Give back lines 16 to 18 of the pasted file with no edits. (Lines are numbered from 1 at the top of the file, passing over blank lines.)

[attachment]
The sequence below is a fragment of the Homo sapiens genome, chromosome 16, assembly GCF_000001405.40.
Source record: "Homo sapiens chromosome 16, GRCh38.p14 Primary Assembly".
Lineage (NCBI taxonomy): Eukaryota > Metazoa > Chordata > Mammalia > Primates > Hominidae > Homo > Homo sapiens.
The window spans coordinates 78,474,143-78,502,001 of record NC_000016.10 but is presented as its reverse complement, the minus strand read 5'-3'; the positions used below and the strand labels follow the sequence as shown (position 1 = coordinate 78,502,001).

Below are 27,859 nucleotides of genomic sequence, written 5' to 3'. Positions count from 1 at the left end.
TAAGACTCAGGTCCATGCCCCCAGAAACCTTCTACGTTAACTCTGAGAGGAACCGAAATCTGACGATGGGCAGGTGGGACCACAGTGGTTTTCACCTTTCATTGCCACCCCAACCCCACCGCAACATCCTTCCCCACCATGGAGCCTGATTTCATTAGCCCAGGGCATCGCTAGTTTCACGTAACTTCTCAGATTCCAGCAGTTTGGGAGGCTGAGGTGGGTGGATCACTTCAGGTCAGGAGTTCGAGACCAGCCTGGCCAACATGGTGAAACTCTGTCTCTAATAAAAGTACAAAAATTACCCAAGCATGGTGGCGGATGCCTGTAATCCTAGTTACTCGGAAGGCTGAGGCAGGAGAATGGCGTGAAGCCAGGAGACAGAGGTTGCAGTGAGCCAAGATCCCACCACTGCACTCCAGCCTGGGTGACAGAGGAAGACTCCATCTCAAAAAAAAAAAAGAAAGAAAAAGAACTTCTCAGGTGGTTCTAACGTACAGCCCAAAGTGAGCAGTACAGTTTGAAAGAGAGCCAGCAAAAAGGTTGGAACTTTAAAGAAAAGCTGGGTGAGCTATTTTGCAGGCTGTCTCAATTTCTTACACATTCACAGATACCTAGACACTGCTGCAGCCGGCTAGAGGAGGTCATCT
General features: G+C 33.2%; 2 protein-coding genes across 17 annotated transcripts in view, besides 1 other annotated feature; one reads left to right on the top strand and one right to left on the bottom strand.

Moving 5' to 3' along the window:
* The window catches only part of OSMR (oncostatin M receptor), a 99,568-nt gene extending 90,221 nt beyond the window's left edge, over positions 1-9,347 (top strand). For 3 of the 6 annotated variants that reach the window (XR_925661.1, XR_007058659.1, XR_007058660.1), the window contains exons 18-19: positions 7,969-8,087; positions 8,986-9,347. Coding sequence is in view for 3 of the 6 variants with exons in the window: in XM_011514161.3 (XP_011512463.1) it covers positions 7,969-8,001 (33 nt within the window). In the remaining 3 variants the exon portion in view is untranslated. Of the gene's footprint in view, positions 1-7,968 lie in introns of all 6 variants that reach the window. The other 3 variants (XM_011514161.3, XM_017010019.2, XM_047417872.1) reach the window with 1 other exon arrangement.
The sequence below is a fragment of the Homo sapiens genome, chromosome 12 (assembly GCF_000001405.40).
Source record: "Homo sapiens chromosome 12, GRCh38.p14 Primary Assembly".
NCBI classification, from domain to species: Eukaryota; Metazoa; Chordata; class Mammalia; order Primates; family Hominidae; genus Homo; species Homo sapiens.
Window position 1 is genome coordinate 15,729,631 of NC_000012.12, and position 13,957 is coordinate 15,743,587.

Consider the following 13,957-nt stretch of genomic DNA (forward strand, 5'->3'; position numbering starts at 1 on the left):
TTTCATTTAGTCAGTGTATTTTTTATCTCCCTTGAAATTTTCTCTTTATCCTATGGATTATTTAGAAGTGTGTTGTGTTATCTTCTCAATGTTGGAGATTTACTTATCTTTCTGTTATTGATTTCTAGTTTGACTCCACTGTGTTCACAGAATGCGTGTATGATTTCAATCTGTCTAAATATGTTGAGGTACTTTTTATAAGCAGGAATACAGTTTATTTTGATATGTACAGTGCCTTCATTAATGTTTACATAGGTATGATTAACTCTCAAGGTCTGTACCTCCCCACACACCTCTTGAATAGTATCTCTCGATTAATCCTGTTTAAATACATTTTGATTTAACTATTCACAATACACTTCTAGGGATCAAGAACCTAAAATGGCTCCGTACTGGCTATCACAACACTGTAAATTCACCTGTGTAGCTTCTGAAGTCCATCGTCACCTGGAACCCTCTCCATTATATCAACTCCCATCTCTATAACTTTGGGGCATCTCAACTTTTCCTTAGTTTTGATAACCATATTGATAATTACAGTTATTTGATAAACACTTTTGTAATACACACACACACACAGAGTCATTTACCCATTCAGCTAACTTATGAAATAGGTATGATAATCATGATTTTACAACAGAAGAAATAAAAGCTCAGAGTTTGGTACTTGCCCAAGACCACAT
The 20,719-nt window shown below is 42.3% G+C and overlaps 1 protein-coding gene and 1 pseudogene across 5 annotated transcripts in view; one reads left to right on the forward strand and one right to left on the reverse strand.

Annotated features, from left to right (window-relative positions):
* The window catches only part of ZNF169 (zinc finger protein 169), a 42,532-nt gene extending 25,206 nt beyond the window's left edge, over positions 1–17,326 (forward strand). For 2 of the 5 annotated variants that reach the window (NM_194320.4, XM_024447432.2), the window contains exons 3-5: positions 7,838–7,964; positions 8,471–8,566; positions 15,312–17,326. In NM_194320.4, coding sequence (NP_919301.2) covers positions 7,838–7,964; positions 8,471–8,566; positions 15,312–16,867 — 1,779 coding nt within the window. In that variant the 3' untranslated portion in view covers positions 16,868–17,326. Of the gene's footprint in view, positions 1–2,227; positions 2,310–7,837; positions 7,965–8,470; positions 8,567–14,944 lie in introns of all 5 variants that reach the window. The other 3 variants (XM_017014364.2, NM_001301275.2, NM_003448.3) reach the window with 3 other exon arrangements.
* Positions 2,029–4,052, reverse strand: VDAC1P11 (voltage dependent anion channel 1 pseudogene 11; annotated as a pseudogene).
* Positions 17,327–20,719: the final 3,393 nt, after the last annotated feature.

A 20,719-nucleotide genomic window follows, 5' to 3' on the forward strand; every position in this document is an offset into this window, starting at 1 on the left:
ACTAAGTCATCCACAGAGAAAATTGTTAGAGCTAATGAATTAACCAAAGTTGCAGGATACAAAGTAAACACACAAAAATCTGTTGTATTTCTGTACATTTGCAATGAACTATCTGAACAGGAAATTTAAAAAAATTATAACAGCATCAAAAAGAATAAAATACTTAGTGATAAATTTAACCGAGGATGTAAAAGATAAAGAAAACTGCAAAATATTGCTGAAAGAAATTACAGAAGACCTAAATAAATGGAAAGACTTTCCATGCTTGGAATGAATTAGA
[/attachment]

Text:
The 20,719-nt window shown below is 42.3% G+C and overlaps 1 protein-coding gene and 1 pseudogene across 5 annotated transcripts in view; one reads left to right on the forward strand and one right to left on the reverse strand.

Annotated features, from left to right (window-relative positions):
* The window catches only part of ZNF169 (zinc finger protein 169), a 42,532-nt gene extending 25,206 nt beyond the window's left edge, over positions 1–17,326 (forward strand). For 2 of the 5 annotated variants that reach the window (NM_194320.4, XM_024447432.2), the window contains exons 3-5: positions 7,838–7,964; positions 8,471–8,566; positions 15,312–17,326. In NM_194320.4, coding sequence (NP_919301.2) covers positions 7,838–7,964; positions 8,471–8,566; positions 15,312–16,867 — 1,779 coding nt within the window. In that variant the 3' untranslated portion in view covers positions 16,868–17,326. Of the gene's footprint in view, positions 1–2,227; positions 2,310–7,837; positions 7,965–8,470; positions 8,567–14,944 lie in introns of all 5 variants that reach the window. The other 3 variants (XM_017014364.2, NM_001301275.2, NM_003448.3) reach the window with 3 other exon arrangements.